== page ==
WASHINGTON – Heading into the winter months when COVID-19 cases spike, the Biden administration knew it had a problem.
Fewer than half of nursing home residents across the country, who are at higher risk of seriousness illness and death from COVID-19, were up to date on their vaccines.
While offering assistance to get more seniors in senior facilities boosted, the federal government reminded nursing homes they’re required to offer all vaccines, including boosters, to residents and staff and educate them on their benefits.
Failure to do so could lead nursing homes to face greater oversight and enforcement actions, the Biden administration said.
Boosted rates went up from shortly before Thanksgiving to the start of the year – but only by 5.5 percentage points – leaving roughly half the population of nursing home residents without ongoing protection from the deadly virus as winter set in. Data released in the next two weeks will provide a clearer picture of whether a national spike in cases in nursing homes in mid-December led to serious illness, which is what vaccinations help prevent.
Meanwhile, state regulators reported only 378 instances of homes not meeting this requirement during 2022, according to a USA TODAY tabulation of violation reports. Enforcement occurs at the state level, with inspections happening about once a year on a rolling basis for the nation’s more than 15,000 nursing homes.
For most of the year, inspectors issued an average of 36 citations a month for not providing required vaccine education. Just 23 were issued in November and only seven in December, when the White House was pushing the initiative.
Only 24 of the citations in 2022 received a severity code high enough to trigger a fine, including one in November and one in December, according to USA TODAY’s analysis.
“You can draw a reasonable conclusion from the fact the (vaccination) numbers are so low, that whatever you’re doing isn’t working,” said Sam Brooks, director of public policy for the National Consumer Voice for Quality Long-Term Care.
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There’s considerable variation in vaccination rates across the country.
In the five top states – South Dakota, Alaska, Hawaii, Delaware and North Dakota – more than 7 in 10 nursing home residents are up to date on vaccines.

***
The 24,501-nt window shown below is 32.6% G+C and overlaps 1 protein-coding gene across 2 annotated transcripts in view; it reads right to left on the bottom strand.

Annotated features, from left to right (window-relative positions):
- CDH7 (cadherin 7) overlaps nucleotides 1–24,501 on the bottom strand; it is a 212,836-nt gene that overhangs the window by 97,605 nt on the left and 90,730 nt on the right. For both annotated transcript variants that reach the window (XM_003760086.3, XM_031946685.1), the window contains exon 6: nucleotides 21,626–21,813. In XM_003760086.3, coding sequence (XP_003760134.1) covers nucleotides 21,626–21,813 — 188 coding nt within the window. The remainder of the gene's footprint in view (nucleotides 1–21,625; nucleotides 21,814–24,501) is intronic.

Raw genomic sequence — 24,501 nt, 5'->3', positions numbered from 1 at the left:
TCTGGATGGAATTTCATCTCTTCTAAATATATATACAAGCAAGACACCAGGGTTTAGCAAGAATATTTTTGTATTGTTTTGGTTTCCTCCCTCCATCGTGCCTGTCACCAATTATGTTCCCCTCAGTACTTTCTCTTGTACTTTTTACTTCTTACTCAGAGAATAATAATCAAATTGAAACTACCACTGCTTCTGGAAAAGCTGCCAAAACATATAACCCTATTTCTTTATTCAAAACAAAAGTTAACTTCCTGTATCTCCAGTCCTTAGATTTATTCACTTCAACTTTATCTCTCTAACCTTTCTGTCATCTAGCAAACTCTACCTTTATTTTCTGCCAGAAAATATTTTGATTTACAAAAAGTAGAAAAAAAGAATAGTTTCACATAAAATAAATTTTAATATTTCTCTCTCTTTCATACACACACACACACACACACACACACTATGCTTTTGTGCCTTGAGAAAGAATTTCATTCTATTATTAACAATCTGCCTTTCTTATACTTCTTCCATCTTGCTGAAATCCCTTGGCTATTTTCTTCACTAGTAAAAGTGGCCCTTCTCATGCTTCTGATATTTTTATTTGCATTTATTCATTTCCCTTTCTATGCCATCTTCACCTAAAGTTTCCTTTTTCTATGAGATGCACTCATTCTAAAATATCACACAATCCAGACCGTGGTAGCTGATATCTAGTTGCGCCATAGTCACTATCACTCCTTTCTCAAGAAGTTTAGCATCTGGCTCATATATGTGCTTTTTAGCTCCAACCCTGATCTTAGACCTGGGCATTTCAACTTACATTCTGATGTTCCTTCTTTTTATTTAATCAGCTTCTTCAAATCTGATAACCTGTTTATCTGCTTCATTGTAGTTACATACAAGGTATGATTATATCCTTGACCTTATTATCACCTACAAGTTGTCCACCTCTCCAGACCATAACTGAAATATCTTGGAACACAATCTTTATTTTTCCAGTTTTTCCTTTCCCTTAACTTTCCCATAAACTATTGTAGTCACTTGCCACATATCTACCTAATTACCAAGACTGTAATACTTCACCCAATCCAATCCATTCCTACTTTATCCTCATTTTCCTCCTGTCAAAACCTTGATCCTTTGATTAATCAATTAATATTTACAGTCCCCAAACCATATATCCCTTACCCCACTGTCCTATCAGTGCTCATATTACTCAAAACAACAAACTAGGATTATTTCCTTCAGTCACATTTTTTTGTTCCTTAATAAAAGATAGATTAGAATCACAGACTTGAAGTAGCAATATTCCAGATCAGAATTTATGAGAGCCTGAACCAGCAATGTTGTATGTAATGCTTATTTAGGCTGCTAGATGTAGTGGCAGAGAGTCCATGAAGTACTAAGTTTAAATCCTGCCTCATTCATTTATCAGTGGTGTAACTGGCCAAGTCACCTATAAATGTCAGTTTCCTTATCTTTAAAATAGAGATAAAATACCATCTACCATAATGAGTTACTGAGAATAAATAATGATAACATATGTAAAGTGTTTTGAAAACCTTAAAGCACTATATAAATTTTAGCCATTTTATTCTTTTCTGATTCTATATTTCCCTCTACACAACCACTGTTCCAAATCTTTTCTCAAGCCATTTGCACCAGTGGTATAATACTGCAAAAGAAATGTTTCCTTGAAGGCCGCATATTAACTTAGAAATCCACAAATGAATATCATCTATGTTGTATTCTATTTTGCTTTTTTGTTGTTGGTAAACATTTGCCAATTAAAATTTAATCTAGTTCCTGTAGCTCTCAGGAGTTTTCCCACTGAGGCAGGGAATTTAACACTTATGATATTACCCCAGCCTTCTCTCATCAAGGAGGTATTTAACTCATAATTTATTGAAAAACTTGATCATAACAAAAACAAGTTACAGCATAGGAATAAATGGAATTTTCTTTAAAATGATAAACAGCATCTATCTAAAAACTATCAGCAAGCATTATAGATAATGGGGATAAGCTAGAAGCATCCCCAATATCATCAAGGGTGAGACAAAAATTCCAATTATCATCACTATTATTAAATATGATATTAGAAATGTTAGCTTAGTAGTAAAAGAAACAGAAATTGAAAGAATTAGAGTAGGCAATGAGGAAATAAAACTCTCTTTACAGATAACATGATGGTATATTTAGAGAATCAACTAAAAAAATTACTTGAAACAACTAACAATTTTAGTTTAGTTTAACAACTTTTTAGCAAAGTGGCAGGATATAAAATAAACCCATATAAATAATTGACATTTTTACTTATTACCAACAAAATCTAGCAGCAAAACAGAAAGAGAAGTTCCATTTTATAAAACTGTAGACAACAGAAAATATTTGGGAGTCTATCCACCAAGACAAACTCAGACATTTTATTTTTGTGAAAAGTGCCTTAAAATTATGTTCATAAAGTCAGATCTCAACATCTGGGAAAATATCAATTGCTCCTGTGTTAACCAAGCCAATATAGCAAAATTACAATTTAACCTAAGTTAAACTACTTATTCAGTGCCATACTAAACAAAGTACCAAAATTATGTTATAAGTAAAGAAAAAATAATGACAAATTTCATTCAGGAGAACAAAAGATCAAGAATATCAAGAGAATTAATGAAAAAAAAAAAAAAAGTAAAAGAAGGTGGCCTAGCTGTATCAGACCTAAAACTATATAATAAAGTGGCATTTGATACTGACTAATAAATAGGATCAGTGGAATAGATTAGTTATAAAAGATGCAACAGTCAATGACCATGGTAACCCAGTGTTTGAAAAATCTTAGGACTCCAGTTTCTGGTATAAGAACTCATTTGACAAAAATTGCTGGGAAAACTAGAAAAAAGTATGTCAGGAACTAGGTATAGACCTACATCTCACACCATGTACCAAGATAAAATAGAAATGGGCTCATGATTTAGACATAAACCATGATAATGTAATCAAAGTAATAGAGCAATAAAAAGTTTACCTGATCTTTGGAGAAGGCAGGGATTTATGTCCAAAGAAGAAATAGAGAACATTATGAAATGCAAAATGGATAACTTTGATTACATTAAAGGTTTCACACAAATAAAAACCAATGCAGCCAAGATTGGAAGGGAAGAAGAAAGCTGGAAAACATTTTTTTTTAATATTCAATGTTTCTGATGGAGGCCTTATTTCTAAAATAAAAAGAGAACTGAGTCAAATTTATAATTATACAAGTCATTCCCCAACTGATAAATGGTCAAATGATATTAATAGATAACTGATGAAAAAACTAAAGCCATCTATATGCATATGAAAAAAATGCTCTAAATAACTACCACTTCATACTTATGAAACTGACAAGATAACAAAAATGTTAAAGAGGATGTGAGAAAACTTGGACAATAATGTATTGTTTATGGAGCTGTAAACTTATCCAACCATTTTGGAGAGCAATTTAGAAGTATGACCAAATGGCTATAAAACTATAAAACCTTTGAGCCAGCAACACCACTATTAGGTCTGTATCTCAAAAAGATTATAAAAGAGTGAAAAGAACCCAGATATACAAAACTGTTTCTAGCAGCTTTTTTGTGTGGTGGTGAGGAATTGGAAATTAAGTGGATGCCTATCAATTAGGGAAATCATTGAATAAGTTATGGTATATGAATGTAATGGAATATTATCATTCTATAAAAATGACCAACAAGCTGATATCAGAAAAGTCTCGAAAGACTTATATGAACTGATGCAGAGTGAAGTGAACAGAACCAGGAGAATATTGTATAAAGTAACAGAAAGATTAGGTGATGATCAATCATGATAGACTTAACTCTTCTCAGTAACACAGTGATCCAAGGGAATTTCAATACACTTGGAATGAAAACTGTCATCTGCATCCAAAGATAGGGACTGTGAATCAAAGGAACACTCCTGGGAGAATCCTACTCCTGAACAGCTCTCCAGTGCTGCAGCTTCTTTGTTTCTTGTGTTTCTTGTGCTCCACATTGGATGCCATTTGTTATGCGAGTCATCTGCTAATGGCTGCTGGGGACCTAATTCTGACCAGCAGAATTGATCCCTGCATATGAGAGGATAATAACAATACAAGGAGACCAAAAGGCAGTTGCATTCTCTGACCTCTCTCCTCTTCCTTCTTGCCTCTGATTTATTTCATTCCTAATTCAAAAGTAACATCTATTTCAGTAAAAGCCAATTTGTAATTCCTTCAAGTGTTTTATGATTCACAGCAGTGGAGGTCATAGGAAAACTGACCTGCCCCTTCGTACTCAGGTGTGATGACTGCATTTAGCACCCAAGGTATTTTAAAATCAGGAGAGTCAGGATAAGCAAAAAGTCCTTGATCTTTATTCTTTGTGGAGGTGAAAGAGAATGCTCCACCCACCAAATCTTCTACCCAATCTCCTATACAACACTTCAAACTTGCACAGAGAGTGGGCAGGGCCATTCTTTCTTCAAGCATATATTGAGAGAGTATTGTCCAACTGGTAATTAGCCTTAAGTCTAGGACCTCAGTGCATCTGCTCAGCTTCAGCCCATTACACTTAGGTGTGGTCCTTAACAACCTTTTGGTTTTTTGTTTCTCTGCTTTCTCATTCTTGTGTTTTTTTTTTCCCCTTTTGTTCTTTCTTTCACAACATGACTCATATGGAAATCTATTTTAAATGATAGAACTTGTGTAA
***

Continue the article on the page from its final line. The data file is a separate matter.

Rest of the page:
In the five worst states – Arizona, Florida, Nevada, Texas and Mississippi – fewer than 37% are.
Nursing home associations say progress is being made and an all-hands-on-deck effort by the public and private sector continues to be needed to increase rates, particularly persuading seniors of their importance.
“The story is truly that nursing homes are trying, and in fact, they are making real progress at a time when the overall American public is less than enthusiastic about boosters,” said Lisa Sanders, a spokeswoman for LeadingAge, the largest association for nonprofit nursing homes.
Among the 1.2 million people now living in nursing homes, the Centers for Medicare and Medicaid Services reports that 8% have declined a COVID-19 vaccination when offered. That counts only people who have received no shots. The number of people who decline boosters is not tracked.
There are still about 1,000 nursing homes who have no vaccinated residents, Department of Health and Human Services Secretary Xavier Becerra reminded nursing home providers Wednesday.
In Arizona, where about 31% of nursing home residents had received the latest booster at the start of the year, the state health department is working to improve that rate, according to spokesman Steve Elliott.
When nursing homes said they were having trouble getting vaccination providers to visit a facility for just a handful of patients, the health department promoted state-funded clinics.
“We will accommodate even if just one person at a home or facility wishes to get the booster,” Elliott said in a detailed written response to USA TODAY.
Still, some nursing homes report even that is difficult to arrange because employees are stretched thin with staffing, an early surge in influenza and RSV, and the pandemic.
Other efforts to increase booster rates in Arizona include having surveyors distribute information on free mobile clinics when inspecting nursing homes and a new social media campaign promoting expanded online information about getting boosted.
“There obviously,” Elliot said, “is much more to be done.”
Chiquita Brooks-LaSure, administrator for the Centers for Medicare and Medicaid Services, told USA TODAY in a statement that nursing homes need to “make this their No. 1 priority.”
‘Enforcement is the weakest link’
The federal government began requiring nursing homes to educate staff and residents about COVID-19 vaccines and to offer to help get them vaccinated in mid-2021.